Stepping Out nearly stumbles
The TelstraClear Season of Stepping Out, by Richard Harris
Auckland Theatre Company
Until July 3
Bruce Mason Centre
North Shore City
July 8 – 10
It is generally accepted that a piece of theatre has a beginning, a middle and an end, although not necessarily in that order. The problem with Stepping Out is that the playwright, Richard Harris leaves out the ending or provides a false ending making for a play which feels incomplete.
On the other hand one could say that the great thing about Stepping Out is that you get two shows for the price of one. There is a great comedy and then there are a couple of riotous dance numbers.
It’s a play about a tap dancing class, which doesn’t sound like the basis of a comedy but Richard Harris had a good go at it when he wrote it twenty-five years ago.
It would seem that at the time Mr Harris rummaged around in Roger Hall’s rubbish bin and found the rejected script in which he had tried out his own version of Ladies Night. Mr Harris saw the potential of the idea which he then tidied up and made into a pretty reasonable comedy.
The problem is that Roger only got half way through his script before chucking it out and that’s where Stepping Out finishes. So, instead of tidying all the loose ends together Mr Harris saw that the best way out was to add on a couple of routines from one of the musicals like A Chorus Line.
The two parts are thoroughly entertaining and you only realize that there has been no denouement or clever twist at the end of the play until you’re leaving the theatre.
A good part of Stepping Out is made up of witty interchanges between the cast of characters who attend the weekly class at a community hall.
The play follows them through their attempts at mastering the art of tap dance under the guidance of Mavis (Sandra Rasmussen) with most of them being hopeless in their own idiosyncratic ways.
However, when Mavis is approached to put on an act for Xmas in the Park they all start to try harder and their performances slowly evolve into something almost professional with the audience applauding their individual and collective achievements.
The play was originally written for a multi cultural English cast but director Colin McColl has neatly given it a strong local flavour as well as making it contemporary. So, there is an oblique reference to the BP oil spill and sponsors TelstraClear are given a passing mention.
Each of the characters has been given a tidy one dimensional life, which allows for a combination of slapstick and stand up comedy which is has the audience laughing for most of the time.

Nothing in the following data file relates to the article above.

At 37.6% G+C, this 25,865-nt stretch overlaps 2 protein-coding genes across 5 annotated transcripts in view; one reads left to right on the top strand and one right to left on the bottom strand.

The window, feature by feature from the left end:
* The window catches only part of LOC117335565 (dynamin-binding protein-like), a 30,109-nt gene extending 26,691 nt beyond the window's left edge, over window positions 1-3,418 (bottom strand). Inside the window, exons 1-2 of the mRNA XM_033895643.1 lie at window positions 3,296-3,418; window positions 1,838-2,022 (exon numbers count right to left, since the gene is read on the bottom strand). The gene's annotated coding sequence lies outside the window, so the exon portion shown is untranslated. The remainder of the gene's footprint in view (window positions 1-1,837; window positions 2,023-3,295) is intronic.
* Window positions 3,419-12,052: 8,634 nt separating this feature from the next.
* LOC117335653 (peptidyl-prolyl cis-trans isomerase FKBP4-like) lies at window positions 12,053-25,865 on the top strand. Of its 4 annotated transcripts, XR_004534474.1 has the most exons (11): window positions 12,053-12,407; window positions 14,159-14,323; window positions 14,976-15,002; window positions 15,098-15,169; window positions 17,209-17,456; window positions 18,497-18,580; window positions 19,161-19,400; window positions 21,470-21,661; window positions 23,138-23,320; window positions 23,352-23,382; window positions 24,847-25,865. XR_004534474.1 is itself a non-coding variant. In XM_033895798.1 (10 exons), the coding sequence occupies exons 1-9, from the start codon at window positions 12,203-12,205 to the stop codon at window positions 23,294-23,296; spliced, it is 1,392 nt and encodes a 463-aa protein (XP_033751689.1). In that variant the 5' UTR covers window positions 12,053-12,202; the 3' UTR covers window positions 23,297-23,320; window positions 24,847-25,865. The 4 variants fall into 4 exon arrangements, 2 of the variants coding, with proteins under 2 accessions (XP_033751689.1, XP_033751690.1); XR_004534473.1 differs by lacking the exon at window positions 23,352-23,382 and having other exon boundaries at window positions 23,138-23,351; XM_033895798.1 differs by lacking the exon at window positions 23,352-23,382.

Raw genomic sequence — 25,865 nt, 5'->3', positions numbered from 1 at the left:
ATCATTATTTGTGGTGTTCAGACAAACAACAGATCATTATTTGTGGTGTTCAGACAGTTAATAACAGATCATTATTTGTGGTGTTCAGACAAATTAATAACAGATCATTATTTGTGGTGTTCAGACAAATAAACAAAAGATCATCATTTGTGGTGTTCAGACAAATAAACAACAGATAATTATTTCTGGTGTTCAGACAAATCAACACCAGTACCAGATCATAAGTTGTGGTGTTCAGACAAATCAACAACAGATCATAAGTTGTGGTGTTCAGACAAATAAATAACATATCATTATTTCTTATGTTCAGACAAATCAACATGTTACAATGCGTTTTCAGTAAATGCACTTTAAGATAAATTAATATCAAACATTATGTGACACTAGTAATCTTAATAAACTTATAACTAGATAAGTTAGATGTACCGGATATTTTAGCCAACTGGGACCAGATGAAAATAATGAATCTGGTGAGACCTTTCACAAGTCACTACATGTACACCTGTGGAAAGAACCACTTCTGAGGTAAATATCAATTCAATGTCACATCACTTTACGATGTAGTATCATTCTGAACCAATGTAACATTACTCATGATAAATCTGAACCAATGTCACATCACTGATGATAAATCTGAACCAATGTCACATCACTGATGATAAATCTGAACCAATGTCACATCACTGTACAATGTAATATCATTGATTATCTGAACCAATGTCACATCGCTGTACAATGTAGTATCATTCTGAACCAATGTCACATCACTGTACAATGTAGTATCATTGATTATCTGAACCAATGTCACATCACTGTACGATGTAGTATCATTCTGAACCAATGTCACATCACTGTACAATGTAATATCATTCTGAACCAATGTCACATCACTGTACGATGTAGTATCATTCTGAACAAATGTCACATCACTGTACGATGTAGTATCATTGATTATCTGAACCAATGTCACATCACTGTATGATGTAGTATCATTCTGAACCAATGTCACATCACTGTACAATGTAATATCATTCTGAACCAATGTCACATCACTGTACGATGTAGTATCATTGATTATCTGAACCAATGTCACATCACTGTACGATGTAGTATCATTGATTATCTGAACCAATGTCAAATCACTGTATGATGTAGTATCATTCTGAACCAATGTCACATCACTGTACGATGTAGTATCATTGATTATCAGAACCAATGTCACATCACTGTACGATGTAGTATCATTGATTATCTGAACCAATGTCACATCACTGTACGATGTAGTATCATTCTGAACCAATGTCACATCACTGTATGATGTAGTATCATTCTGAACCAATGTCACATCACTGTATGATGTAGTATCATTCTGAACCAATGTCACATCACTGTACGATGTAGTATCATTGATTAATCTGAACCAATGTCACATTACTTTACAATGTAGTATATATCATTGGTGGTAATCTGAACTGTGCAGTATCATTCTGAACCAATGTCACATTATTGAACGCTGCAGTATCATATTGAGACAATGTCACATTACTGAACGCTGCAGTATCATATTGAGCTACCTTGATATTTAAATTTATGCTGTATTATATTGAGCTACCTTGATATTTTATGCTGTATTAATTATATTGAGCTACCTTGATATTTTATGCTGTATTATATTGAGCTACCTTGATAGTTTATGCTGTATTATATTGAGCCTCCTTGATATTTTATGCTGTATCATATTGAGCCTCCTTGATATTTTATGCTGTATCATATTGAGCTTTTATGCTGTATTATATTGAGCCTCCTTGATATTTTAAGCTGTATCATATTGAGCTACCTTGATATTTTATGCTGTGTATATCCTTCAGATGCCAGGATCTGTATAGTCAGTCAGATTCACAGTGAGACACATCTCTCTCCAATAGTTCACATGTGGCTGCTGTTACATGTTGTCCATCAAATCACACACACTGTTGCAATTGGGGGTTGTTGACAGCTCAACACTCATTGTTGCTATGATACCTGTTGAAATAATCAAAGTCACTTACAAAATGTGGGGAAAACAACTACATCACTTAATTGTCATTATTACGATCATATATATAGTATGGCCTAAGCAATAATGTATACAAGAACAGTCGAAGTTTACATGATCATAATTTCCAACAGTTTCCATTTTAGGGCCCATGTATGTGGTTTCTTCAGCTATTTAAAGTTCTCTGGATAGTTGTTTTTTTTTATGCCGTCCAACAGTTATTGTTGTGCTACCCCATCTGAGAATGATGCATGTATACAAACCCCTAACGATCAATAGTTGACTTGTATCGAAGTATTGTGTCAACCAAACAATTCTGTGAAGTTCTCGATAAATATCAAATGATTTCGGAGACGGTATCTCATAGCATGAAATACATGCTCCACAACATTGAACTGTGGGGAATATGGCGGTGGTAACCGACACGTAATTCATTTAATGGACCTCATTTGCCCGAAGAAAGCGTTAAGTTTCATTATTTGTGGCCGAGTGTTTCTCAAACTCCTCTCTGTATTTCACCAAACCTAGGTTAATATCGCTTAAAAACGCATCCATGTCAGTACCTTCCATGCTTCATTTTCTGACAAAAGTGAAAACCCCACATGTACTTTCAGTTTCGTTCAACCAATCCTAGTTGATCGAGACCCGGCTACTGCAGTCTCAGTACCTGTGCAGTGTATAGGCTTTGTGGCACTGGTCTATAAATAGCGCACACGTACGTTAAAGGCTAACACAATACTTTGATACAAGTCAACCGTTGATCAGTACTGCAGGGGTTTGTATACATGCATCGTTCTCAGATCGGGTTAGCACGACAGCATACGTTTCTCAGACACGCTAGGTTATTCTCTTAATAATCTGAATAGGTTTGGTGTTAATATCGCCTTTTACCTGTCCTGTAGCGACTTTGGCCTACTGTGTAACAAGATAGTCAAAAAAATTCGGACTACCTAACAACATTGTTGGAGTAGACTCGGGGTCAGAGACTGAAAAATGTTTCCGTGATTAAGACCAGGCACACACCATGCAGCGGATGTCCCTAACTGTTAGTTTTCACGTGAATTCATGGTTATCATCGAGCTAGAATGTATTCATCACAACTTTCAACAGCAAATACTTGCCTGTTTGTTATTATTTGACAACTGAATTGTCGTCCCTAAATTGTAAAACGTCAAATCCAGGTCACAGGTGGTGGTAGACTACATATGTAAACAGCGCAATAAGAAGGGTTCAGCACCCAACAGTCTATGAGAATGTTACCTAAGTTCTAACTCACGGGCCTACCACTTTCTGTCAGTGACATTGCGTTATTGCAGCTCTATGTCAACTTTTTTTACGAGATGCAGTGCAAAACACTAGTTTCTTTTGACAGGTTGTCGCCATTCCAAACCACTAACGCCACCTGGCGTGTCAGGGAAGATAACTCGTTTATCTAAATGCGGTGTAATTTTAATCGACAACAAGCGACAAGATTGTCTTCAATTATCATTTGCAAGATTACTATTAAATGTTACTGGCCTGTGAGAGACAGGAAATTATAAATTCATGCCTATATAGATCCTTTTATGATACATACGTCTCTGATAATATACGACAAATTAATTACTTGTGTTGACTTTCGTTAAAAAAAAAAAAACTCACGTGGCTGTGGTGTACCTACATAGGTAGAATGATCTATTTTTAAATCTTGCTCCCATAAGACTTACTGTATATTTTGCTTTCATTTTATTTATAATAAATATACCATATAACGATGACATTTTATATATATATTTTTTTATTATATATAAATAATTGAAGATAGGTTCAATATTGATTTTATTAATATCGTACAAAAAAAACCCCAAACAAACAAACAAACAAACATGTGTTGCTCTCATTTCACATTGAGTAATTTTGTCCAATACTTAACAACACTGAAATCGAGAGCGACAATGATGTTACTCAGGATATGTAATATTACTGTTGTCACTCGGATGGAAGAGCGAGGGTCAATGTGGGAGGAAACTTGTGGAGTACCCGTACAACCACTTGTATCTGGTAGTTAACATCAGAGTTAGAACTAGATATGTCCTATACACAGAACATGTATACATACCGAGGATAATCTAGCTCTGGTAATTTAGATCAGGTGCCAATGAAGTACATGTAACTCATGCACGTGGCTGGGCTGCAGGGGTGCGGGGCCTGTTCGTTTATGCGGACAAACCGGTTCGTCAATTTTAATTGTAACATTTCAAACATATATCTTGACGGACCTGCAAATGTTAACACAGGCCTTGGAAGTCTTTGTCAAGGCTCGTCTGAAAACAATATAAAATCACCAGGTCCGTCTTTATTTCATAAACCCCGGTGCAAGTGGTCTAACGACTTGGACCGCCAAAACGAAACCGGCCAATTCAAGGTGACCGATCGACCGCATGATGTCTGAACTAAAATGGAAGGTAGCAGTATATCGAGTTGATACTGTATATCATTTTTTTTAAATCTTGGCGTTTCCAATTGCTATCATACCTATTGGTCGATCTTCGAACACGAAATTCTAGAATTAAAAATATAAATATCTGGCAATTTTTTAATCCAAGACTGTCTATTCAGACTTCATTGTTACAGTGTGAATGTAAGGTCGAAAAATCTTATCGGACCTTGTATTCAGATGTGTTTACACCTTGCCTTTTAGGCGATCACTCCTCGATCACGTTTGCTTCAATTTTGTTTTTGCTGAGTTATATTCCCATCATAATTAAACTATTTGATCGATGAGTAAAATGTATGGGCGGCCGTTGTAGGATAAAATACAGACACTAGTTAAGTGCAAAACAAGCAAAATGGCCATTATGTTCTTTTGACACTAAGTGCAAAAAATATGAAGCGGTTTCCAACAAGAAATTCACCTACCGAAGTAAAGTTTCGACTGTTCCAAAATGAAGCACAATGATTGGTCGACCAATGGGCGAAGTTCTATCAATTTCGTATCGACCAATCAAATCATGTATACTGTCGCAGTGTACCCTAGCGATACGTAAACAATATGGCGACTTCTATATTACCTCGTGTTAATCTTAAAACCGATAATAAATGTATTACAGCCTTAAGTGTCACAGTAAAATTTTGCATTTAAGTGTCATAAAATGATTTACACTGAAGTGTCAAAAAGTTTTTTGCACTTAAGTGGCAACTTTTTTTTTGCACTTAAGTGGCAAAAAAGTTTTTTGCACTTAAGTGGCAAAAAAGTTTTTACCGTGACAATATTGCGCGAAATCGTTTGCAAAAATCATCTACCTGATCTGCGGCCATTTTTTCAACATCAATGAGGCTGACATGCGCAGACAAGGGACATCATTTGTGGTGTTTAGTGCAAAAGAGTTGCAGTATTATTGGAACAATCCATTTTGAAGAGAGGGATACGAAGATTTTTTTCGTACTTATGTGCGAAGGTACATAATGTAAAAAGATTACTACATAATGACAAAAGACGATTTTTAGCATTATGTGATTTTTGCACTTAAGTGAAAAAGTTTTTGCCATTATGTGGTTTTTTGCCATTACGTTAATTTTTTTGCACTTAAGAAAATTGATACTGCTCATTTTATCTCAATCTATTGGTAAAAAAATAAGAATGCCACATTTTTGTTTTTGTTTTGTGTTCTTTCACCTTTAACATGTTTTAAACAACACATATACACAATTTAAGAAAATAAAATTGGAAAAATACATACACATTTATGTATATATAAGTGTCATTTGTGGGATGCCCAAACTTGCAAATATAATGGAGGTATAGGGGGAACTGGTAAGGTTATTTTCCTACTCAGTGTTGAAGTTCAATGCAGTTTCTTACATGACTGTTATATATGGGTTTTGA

There is Maxine the blousy clothes stall owner (Christina Asher), Tusi (Goretti Chadwick), the large Polynesian who prefers to tap while lying down, Sylvia (Michelle Leuthart) who is perennially concerned about her size but always up for a night on the town, the talented nurse Lynne (Olivia Tennet), the troubled Andy (Sia Trokenheim), the interfering Vera (Suzanne Paul), the incompetent Dorothy (Hera Dunleavy) with two left feet who works for WINZ and the sole male Geoffrey, (Jason Te Mete) who is an uninspired insurance clerk.
Penny Dodd who is better known as a pianist is Mrs. Fraser, the temperamental piano accompanist who belts out the practice numbers although she is brilliantly upstaged with a solo recital by Jason Te Mete.
Suzanne Paul may have been selected as a bit of celebrity gloss but she carries off the role with real style as do the rest of the cast.
For all of the characters, class night seems to be the one night when they are able to step out of their tedious day jobs and enter a world of make believe glamour.
Throughout the play there are observations about stage performance, stage fright, and the technicalities of putting on shows with Maxine making the wry observation about going to the theatre - “I went to a play and couldn’t even understand the interval”.
Harris also attempts to introduce a darker side to the shallow lives of the characters but it’s not really enough to make them two-dimensional. Personal problems of health, domestic violence and work slowly leak into the conversations but nobody addresses the problems
While the audience acknowledged the final two dance numbers with some rousing applause, there was also puzzlement and frustration at the lack of resolution.
Even though the play may have some limitations, the cast is uniformly superb with outstanding performances with director Colin McColl delivering the ideal mid winter cheer up to counter the disappointment of any New Zealand losses at the World Cup.